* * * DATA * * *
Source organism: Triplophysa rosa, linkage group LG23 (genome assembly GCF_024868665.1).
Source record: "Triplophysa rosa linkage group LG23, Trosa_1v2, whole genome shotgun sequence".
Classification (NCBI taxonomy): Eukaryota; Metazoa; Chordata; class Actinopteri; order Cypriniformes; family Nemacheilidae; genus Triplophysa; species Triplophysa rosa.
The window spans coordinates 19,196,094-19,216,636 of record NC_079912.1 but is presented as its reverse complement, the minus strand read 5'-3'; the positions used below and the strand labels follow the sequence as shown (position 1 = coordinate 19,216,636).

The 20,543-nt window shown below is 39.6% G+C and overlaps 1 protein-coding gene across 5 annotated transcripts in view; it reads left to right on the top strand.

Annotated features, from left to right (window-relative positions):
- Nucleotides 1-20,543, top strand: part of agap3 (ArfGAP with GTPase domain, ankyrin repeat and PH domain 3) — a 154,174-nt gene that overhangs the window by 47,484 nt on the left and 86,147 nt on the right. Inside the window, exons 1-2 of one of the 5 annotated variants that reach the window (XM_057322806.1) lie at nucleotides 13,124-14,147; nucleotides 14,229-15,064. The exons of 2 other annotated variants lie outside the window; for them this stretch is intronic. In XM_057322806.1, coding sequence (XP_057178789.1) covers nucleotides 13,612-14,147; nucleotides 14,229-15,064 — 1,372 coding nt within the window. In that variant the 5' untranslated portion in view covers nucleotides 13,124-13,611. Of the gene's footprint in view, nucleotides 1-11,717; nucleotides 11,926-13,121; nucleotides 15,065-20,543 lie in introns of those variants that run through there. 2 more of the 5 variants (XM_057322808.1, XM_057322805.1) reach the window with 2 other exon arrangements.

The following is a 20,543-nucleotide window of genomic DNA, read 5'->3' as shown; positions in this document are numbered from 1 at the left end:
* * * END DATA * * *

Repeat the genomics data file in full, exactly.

Source organism: Triplophysa rosa, linkage group LG23 (genome assembly GCF_024868665.1).
Source record: "Triplophysa rosa linkage group LG23, Trosa_1v2, whole genome shotgun sequence".
Classification (NCBI taxonomy): Eukaryota; Metazoa; Chordata; class Actinopteri; order Cypriniformes; family Nemacheilidae; genus Triplophysa; species Triplophysa rosa.
The window spans coordinates 19,196,094-19,216,636 of record NC_079912.1 but is presented as its reverse complement, the minus strand read 5'-3'; the positions used below and the strand labels follow the sequence as shown (position 1 = coordinate 19,216,636).

The 20,543-nt window shown below is 39.6% G+C and overlaps 1 protein-coding gene across 5 annotated transcripts in view; it reads left to right on the top strand.

Annotated features, from left to right (window-relative positions):
- Nucleotides 1-20,543, top strand: part of agap3 (ArfGAP with GTPase domain, ankyrin repeat and PH domain 3) — a 154,174-nt gene that overhangs the window by 47,484 nt on the left and 86,147 nt on the right. Inside the window, exons 1-2 of one of the 5 annotated variants that reach the window (XM_057322806.1) lie at nucleotides 13,124-14,147; nucleotides 14,229-15,064. The exons of 2 other annotated variants lie outside the window; for them this stretch is intronic. In XM_057322806.1, coding sequence (XP_057178789.1) covers nucleotides 13,612-14,147; nucleotides 14,229-15,064 — 1,372 coding nt within the window. In that variant the 5' untranslated portion in view covers nucleotides 13,124-13,611. Of the gene's footprint in view, nucleotides 1-11,717; nucleotides 11,926-13,121; nucleotides 15,065-20,543 lie in introns of those variants that run through there. 2 more of the 5 variants (XM_057322808.1, XM_057322805.1) reach the window with 2 other exon arrangements.

The following is a 20,543-nucleotide window of genomic DNA, read 5'->3' as shown; positions in this document are numbered from 1 at the left end: